Fig-6
Fig. 6. FT-IR spectra of control and treated protose.

4. Conclusion

In conclusion, the XRD study showed the amorphous nature of protose in both the samples (control and treated). The particle size analysis suggested the significant increase in the particle size i.e. d50 and d99 of the treated protose with respect to the control. This was also supported by the corresponding decrease in the surface area of treated sample as compared to the control. The DSC study revealed the significant increase in the latent heat of fusion by 22.49% in treated protose with respect to the control. The TGA/DTG study showed the slight increase in Tmax by 5.66% as compared to the control. This showed the increase in thermal stability of treated protose as compared to the corresponding control sample. Moreover, the FT-IR study revealed the increase in wavenumber of O-H, N-H, S=O, and C-H (methyl) stretching after biofield treatment with respect to the control sample.

Overall, the present study concluded the considerable impact of Mr. Trivedi’s biofield energy treatment on physical, thermal and spectroscopic properties of protose. Based on this, it is anticipated that Mr. Trivedi’s biofield energy treatment can modify the physicochemical properties of protose so that it could be utilized as a better culture medium for the production of enzymes, antibiotics, and veterinary preparations.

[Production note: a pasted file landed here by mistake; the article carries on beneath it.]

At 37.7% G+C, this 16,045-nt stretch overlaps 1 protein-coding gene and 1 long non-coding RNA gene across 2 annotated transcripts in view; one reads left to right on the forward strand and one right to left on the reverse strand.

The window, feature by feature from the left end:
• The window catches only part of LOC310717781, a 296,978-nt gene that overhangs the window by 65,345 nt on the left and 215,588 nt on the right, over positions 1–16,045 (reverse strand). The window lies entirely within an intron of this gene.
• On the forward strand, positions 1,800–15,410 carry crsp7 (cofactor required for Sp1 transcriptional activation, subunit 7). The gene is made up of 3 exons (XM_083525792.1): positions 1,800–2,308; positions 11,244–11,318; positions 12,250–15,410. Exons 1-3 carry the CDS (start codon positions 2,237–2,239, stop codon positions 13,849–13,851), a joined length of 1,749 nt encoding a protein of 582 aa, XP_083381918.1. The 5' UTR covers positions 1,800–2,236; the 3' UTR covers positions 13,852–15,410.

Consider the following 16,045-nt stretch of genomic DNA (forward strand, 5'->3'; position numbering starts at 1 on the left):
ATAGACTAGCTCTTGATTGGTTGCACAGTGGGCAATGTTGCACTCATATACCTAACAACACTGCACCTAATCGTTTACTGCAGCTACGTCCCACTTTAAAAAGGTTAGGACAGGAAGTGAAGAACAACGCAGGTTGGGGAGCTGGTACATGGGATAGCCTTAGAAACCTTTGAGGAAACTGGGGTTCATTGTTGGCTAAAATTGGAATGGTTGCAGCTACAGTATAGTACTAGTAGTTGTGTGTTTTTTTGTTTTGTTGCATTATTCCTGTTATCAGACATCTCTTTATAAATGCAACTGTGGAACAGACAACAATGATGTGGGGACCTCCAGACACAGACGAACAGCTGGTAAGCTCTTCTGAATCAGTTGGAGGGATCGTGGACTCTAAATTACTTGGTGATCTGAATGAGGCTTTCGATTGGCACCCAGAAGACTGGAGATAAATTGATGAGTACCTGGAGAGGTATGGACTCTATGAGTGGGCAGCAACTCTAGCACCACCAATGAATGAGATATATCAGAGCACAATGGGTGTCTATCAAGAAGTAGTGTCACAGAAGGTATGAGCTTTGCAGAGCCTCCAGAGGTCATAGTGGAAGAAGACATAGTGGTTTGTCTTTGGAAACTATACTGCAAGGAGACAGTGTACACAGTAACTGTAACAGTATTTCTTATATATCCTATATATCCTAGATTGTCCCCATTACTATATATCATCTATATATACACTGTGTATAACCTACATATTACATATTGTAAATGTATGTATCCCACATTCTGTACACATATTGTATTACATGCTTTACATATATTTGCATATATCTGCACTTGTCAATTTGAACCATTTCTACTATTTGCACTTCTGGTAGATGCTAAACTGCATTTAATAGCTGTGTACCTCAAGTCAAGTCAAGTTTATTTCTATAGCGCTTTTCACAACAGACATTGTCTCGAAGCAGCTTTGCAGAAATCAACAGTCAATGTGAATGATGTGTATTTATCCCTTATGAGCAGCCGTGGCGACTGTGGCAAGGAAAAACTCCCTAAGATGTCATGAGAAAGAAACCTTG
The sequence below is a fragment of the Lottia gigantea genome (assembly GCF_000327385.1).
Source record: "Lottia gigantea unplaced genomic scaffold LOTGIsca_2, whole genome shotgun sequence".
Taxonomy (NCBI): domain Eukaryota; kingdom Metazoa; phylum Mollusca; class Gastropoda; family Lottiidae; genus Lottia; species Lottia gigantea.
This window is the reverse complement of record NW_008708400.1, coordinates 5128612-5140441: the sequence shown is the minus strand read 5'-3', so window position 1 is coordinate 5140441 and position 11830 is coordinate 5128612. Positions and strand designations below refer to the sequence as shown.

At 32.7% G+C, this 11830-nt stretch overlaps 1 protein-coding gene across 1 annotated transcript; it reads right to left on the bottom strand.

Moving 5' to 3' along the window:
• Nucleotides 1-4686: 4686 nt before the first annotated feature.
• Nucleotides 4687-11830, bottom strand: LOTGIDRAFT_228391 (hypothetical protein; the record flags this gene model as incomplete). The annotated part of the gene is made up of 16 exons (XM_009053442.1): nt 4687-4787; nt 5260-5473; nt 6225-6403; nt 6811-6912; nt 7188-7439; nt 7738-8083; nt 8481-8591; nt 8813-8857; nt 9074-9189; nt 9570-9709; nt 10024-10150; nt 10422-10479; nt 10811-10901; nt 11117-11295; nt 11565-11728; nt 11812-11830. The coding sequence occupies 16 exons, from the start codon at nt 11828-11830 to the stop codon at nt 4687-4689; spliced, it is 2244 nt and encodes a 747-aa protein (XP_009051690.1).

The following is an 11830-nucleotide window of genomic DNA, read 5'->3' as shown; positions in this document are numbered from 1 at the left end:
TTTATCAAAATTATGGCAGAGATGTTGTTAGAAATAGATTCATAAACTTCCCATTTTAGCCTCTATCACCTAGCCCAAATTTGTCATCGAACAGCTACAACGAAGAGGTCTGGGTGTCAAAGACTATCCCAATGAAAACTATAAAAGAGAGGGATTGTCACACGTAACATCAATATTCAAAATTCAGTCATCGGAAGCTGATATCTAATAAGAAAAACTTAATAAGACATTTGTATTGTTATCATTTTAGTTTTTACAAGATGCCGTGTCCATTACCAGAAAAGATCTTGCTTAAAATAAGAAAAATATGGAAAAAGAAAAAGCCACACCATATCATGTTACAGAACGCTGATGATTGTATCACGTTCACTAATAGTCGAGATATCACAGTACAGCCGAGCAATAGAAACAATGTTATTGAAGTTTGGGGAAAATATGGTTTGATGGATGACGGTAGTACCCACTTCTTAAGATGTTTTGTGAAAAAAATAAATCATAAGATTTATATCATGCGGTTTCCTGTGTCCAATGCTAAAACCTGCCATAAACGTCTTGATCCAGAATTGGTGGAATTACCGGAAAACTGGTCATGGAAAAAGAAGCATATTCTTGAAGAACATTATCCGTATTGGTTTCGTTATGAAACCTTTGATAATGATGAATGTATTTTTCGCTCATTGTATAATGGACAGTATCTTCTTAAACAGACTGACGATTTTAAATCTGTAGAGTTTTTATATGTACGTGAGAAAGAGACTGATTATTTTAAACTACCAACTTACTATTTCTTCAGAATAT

Abbreviations

NIH: National Institute of Health; NCCAM: National Center for Complementary and Alternative Medicine; XRD: X-ray diffraction; DTG: Derivative Thermogravimetry; TGA: Thermogravimetric Analysis

Acknowledgments

The authors would like to thank the Trivedi Testimonials, Trivedi Science, and Trivedi Master Wellness for their support during the study. Authors would also like to acknowledge the whole scientific team of MGV pharmacy college, Nashik for allowing the instrumental facility.